How to Handle Being Human
This topic has been trickling through my mind for a while now. There's been various signs pointing me in its direction, encouraging my exploration. I've had consistent reminders urging me to give it my time and energy and finally get right into the niggling nitty gritty of it. But while I heard and saw and felt all the signals, I still absolutely did not want to.
Which is exactly why I'm now writing this.
The topic is that of being human - of being flawed, emotional, confused, afraid, insecure and anxious. To being a feeling, thinking thing and to honestly embrace that.
As you'd recognise if you'd read here before, I am greatly inspired by the importance of vulnerability as researched by Brené Brown. But yet, going and actually doing vulnerable things really awakens the human side of us and I've realised, as much as I see the worth in doing these things - I found it so challenging to genuinely embrace them.
Because you really feel this stuff.
Committing to vulnerability, to love, to dreams, to challenges means that we have to feel the fears, the hurt, the embarrassment or whatever authentic living ignites in us. Quite simply, we can't dive into the fire without feeling the heat.
And so we might find ourselves suffocating in swirling shame or defeat or anxiety and it feels uncomfortably awful. And that's probably why we choose not to do this so often. Even if it does turn out to be incredibly worth it each and every time.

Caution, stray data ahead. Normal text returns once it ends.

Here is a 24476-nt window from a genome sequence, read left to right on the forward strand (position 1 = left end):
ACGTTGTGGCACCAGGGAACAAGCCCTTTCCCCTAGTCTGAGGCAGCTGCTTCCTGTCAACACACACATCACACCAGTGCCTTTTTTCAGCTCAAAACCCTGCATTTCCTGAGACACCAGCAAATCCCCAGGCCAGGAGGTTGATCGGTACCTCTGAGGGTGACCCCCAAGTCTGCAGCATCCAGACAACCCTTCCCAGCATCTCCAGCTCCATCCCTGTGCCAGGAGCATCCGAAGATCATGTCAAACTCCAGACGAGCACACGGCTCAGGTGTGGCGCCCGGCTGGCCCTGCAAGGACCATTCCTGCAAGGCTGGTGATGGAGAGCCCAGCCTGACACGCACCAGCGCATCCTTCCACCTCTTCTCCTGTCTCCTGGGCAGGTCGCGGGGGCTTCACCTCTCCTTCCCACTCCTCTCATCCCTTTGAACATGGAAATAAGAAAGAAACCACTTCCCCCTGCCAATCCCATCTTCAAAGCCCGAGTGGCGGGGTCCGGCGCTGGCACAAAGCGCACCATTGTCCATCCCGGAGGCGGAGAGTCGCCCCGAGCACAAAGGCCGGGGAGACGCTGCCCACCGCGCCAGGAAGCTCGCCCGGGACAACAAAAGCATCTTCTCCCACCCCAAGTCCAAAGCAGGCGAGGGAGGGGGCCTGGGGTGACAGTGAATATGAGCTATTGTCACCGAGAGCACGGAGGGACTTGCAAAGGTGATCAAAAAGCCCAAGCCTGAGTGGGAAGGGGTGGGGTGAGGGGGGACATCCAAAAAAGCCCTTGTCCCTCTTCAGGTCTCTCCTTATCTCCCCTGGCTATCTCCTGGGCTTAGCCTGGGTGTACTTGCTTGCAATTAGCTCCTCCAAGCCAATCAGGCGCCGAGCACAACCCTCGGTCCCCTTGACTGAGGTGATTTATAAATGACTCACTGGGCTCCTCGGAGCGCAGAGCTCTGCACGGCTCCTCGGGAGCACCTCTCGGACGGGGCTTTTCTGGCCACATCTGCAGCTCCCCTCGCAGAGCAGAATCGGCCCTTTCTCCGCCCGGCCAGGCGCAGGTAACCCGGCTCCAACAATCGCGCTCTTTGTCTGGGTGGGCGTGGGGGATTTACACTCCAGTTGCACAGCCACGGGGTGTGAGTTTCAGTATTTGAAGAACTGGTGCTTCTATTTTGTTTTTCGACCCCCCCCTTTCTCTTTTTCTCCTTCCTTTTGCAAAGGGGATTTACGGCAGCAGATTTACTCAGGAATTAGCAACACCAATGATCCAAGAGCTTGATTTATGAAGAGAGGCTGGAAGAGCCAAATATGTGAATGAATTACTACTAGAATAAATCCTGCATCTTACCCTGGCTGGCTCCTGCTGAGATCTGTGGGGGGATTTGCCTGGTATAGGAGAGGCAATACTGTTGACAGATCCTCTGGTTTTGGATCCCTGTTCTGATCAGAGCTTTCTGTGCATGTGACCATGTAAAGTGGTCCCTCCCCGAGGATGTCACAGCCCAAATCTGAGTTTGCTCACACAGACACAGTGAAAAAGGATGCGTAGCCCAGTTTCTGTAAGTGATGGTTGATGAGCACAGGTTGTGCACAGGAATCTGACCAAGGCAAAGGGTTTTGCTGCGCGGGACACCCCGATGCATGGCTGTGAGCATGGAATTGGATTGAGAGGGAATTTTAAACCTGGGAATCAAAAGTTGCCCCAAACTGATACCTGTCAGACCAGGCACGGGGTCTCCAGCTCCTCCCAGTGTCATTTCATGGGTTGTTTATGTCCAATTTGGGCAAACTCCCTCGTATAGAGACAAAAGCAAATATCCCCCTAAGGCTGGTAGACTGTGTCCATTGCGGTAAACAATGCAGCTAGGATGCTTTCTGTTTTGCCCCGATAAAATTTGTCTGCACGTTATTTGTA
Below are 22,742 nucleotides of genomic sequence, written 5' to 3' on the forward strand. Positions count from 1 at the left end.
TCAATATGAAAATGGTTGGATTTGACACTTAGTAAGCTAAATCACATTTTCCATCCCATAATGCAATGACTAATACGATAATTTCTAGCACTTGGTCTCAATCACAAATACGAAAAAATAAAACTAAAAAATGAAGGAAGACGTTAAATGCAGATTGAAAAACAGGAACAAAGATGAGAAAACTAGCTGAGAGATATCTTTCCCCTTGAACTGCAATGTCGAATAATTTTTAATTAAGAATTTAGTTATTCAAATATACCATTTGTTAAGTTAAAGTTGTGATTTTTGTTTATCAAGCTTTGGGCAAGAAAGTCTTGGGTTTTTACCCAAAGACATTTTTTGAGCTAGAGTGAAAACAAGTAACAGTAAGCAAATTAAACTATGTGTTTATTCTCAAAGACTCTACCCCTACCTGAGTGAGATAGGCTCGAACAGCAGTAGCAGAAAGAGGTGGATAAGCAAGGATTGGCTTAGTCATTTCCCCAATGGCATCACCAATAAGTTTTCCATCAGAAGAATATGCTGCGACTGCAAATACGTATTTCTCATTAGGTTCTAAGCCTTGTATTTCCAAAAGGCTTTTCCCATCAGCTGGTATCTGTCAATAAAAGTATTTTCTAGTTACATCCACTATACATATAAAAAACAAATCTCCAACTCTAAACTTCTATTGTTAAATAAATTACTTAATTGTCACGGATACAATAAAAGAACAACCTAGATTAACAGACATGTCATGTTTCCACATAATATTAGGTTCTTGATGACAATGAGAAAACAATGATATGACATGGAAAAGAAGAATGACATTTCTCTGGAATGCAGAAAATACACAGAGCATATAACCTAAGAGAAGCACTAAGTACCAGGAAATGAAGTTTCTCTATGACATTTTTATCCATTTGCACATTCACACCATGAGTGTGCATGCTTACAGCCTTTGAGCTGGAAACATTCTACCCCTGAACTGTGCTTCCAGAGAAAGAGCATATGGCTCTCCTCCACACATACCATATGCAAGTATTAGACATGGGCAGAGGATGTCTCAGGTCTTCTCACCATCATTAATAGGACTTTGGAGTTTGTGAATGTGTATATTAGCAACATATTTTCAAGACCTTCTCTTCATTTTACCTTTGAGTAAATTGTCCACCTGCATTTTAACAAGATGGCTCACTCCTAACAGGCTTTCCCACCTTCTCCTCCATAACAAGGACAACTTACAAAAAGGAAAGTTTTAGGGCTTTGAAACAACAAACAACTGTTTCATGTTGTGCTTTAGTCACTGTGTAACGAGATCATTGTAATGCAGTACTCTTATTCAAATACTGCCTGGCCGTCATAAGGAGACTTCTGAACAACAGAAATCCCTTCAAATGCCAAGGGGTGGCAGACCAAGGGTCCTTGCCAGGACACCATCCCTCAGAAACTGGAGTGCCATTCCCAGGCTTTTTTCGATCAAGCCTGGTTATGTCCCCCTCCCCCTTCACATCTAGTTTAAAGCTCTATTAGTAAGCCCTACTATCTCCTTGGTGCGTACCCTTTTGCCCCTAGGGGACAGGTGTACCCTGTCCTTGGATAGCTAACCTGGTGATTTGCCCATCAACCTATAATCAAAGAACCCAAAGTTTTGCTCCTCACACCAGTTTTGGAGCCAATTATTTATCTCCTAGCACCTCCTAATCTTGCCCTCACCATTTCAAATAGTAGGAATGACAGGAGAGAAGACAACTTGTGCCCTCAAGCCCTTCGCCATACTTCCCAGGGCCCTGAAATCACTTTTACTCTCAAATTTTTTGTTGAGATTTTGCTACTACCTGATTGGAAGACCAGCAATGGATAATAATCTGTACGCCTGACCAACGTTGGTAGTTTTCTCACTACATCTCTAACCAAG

Instead we find solace in being numb, in staying in one place, in shying away from opportunity and possibility and instead seek to be robotic in our quest for perfection and saving face. We strive to be 'strong' by hiding emotion, 'perfect' by not being who we are and 'independent' by not letting any one else in.
This is not allowing ourselves to be fully human and truly alive and on this blog, we're all about being daring in our living. So in conquering my conflict between valuing being human and also never wanting to look 'weak', I've learned a few things along the way:
Some of us just feel a lot. That's simply how we're wired - we're sensitive and we get invested. We need to become aware of how we operate and get interested in what makes us tick. Emotions will run high and maybe we cry easily or scare easily or are quick to anger. Maybe we fear disappointment or letting others down or getting too involved. Whatever it is that we begin to notice, we need to stop ignoring it and seek to understand it instead. We need to get curious about what it is that makes us human, and how we may be trying to avoid that in our actions.
We need to become aware of how we label our humanness. What do we perceive it to be? What do we strive to be? Does humanness equate weakness? Does attempting to ignore our emotions equate strength?
As we reach towards creating this image of our perfect selves equipped with flawlessness and steely strength, we can try to numb our instincts, feelings and emotions. We turn down the volume of what our true self inside is shouting about. We turn off our tears before they get the chance to run. We push people away before they get too close. Instead of listening to our gut, we shroud ourselves in 'should's, barricading ourselves with the expectations of others and numbing ourselves to our own passions, desires and dreams.